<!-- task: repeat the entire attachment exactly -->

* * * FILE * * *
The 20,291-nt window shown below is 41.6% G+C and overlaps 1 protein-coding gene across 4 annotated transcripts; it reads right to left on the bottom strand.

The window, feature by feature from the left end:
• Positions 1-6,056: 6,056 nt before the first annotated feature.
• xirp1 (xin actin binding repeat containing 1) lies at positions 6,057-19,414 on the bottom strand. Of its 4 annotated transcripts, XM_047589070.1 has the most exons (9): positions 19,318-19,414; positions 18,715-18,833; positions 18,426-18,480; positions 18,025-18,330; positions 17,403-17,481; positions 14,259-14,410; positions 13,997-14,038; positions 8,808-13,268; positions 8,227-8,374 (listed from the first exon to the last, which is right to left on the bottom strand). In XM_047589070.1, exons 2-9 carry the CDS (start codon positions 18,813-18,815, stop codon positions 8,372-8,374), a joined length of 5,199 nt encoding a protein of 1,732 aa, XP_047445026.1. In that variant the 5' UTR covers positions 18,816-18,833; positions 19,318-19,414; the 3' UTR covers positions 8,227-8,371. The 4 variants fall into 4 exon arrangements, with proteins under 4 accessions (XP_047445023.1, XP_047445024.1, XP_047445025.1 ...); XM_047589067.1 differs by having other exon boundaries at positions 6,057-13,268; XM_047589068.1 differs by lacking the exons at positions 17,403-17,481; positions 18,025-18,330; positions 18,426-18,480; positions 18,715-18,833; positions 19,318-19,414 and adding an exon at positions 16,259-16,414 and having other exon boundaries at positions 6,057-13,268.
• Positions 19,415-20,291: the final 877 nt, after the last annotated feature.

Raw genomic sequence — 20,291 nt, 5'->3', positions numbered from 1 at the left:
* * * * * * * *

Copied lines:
The 20,291-nt window shown below is 41.6% G+C and overlaps 1 protein-coding gene across 4 annotated transcripts; it reads right to left on the bottom strand.

The window, feature by feature from the left end:
• Positions 1-6,056: 6,056 nt before the first annotated feature.
• xirp1 (xin actin binding repeat containing 1) lies at positions 6,057-19,414 on the bottom strand. Of its 4 annotated transcripts, XM_047589070.1 has the most exons (9): positions 19,318-19,414; positions 18,715-18,833; positions 18,426-18,480; positions 18,025-18,330; positions 17,403-17,481; positions 14,259-14,410; positions 13,997-14,038; positions 8,808-13,268; positions 8,227-8,374 (listed from the first exon to the last, which is right to left on the bottom strand). In XM_047589070.1, exons 2-9 carry the CDS (start codon positions 18,813-18,815, stop codon positions 8,372-8,374), a joined length of 5,199 nt encoding a protein of 1,732 aa, XP_047445026.1. In that variant the 5' UTR covers positions 18,816-18,833; positions 19,318-19,414; the 3' UTR covers positions 8,227-8,371. The 4 variants fall into 4 exon arrangements, with proteins under 4 accessions (XP_047445023.1, XP_047445024.1, XP_047445025.1 ...); XM_047589067.1 differs by having other exon boundaries at positions 6,057-13,268; XM_047589068.1 differs by lacking the exons at positions 17,403-17,481; positions 18,025-18,330; positions 18,426-18,480; positions 18,715-18,833; positions 19,318-19,414 and adding an exon at positions 16,259-16,414 and having other exon boundaries at positions 6,057-13,268.
• Positions 19,415-20,291: the final 877 nt, after the last annotated feature.

Raw genomic sequence — 20,291 nt, 5'->3', positions numbered from 1 at the left: